Take a stroll with us through the shady back alleys of Venice. If you were looking for a relaxing ride through the gondola canals...well, wrong travel guide.
|Author||Shakespeare - William Shakespeare|
Justice and Judgement
character of Shylock.
This guy is mean...
And in a lot of ways fits every stereotype that the people of Shakespeare’s day believed
about Jews. What is the Merchant of Venice really trying
to say about Jewish people?
Is it possible that the play is promoting the anti-Semitic attitude of its time?
We can definitely see how it’d be easy to be anti-Semitic in 16th century England. 
Most Jewish people had been given the boot way back in the 13th century...
…so all the English had to go on in Shakespeare’s time were popular stories that made Jews out
to be diabolic super-villains.
These stories even claimed that Jews stole Christian children on Easter to use the blood
for Passover rituals.
Some have said that the pound of flesh Shylock demands from Antonio is a reference to these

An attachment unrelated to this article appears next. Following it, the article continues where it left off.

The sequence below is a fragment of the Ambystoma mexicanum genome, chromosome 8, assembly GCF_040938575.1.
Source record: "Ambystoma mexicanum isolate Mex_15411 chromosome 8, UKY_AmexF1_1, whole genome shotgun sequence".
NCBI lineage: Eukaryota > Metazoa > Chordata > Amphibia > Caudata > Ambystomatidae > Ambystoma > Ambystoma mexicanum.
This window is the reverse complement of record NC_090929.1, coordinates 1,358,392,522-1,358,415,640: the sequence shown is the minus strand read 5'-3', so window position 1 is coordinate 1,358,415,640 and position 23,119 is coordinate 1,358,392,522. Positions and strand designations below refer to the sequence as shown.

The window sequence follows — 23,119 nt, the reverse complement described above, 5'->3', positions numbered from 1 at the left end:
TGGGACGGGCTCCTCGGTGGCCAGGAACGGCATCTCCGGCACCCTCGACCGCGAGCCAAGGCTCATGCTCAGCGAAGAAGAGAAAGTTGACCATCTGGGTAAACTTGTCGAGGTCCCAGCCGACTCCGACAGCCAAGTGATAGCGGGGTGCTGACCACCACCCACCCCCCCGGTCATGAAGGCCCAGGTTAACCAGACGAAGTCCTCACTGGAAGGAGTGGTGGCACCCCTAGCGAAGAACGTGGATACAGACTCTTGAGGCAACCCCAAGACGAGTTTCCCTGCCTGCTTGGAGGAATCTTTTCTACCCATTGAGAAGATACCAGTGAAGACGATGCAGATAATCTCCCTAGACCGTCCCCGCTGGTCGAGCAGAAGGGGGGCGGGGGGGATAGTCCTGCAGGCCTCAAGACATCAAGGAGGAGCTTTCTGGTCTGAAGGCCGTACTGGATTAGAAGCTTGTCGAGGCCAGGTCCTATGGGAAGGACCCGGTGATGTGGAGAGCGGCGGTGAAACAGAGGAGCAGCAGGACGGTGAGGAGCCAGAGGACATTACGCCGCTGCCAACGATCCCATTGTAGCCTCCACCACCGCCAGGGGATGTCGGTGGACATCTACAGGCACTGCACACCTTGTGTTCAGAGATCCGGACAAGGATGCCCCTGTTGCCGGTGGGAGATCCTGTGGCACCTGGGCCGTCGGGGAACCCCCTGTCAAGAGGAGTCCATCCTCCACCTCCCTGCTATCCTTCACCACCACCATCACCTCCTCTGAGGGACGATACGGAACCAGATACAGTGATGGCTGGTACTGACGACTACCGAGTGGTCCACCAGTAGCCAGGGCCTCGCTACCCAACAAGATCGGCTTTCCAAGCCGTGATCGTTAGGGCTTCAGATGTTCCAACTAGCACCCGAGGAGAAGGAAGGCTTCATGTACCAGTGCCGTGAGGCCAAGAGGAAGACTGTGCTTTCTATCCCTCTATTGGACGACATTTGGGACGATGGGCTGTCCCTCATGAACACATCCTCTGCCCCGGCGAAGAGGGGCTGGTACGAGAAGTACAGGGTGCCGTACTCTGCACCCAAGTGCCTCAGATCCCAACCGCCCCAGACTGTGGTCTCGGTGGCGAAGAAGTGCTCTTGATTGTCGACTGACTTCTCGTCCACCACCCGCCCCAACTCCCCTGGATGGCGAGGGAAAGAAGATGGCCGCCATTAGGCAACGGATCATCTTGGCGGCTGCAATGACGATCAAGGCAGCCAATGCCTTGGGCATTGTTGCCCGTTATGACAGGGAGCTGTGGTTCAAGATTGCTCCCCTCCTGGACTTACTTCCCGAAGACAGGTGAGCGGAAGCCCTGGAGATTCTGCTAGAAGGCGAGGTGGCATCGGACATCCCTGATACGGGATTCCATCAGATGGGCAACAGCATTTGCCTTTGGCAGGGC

…and that the play is reinforcing these out-of-control stereotypes.
Of course, others will tell you that the play is actually criticizing the prejudices of
Shylock’s famous speech in which he asks… if you prick us do we not bleed?... insists
that Jews and Christians share a common humanity.
The fact that Shylock says all this even though he's been spit upon, kicked, and railed against
for being different…
…could show that he’s more than a negative Jewish stereotype.
So it might be that the play is way ahead of its time in its portrayal of Jewish people,
right? Another possibility, though, is that the play
isn’t taking any stance at all.
It’s just dramatizing exactly the kind of stuff that was going down in its time.
Shakespeare may have written a character like Antonio, who spews tons of terrible things
about Jews, because...
…well...there were tons of people going around doing just that.
The end of the play, where Shylock is stripped of a lot of his wealth and forced to convert
…might not be saying that this is the way things ought to be.
Instead, it could just be showing the way things are.
So what do you think?
What is the Merchant of Venice trying to say about the Jews?
Is it promoting the anti-Semitic attitude of its time?
Is it critiquing these prejudices?
Or is it just telling it how it is?
Shmoop amongst yourselves.
I'd rephrase this.